Today in our Women’s Week blog series, we speak with Anita Adalja, the Farm Manager at Arcadia Center for Sustainable Food and Agriculture. A social worker who merged her career with farming, Anita is committed to food access solutions, community building and sustainable land stewardship.
Arcadia is a nonprofit organization dedicated to creating a more equitable and sustainable local food system in the Washington, DC area.
How do you start your day?
I typically start my day by feeding Dandelion, our farm cat, who meets me at my truck as I drive in each morning. From there I walk around the site with my coffee mug in hand, checking on crops and creating the task list for the day. As a non-profit educational farm, we open our fields each day for volunteers to come work alongside us and learn as they weed and harvest, so shortly after I arrive each morning I'm joined by eager individuals wanting to soak up as much as they can about growing.
What inspired you to pursue a career in agriculture?
Before being called to farming, I was a social worker in Brooklyn, NY. While I was working with formerly homeless, mentally ill adults in a supportive housing facility, I co-founded a rooftop farm on top of the building. The transformation in my own work – alongside improvements in the health and well-being with both staff and residents – was tremendous. My commitment to food access, food justice and community building was solidified through this experience. From there, I threw myself into farming by attending an apprenticeship program at the Center for Agroecology and Sustainable Food Systems in Santa Cruz, CA. I haven't looked back since.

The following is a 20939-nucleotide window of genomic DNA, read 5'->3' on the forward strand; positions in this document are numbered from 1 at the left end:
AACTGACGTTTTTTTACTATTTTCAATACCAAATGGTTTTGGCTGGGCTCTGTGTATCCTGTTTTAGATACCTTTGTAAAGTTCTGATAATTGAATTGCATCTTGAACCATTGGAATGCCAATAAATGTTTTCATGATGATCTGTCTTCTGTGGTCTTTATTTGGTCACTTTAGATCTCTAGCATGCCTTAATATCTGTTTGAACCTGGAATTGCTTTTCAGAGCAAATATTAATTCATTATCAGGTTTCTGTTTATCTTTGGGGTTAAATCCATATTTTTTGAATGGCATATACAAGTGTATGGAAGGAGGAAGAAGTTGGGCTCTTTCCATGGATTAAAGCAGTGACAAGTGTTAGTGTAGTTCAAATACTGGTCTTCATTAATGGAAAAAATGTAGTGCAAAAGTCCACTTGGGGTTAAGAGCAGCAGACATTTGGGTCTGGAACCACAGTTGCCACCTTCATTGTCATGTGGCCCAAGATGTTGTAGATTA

What is your favorite part of your job?
I have many favorites to my job – I consider myself to be very lucky! The best aspect of my job is the role Arcadia is playing in increasing food access in the DC-area. Our produce is going out into communities where people have little to no access to fresh produce, and our Mobile Markets are making a huge impact. On a challenging 95 degree day in the middle of summer, knowing that these vegetables are going to folks who need and appreciate them and into communities that have been intentionally ignored for political, racial and socio-economic reasons motivates me to grow more, and to grow better.
Who are your role models in agriculture ?
Margaret Schlass, of One Woman Farm, is my biggest role model in agriculture. I had the privilege of working for her in western Pennsylvania last season, and she is truly an artist. The fields are Margaret's canvas, where she paints with total dedication to the craft, endless positivity, and with both awe and gratitude to the earth. She is unapologetic in her strength and confidence, and she has earned her place among the great farmers in this country.
What do you wish you knew when you were first getting started in agriculture?
I wish I knew and appreciated that every mistake is an opportunity to make changes the next season.
What are you watching, reading or listening to?
I browse through cookbooks during the growing season, looking at all the delicious things that I am going to cook when I have the time in the winter! And as for what's playing in my truck, lately it's been a balance of NPR, Langhorne Slim's latest album, and a "Learn Spanish" podcast.
In seven words or less, what is some advice you would offer your fellow women in agriculture?
Don't ask questions when you already know.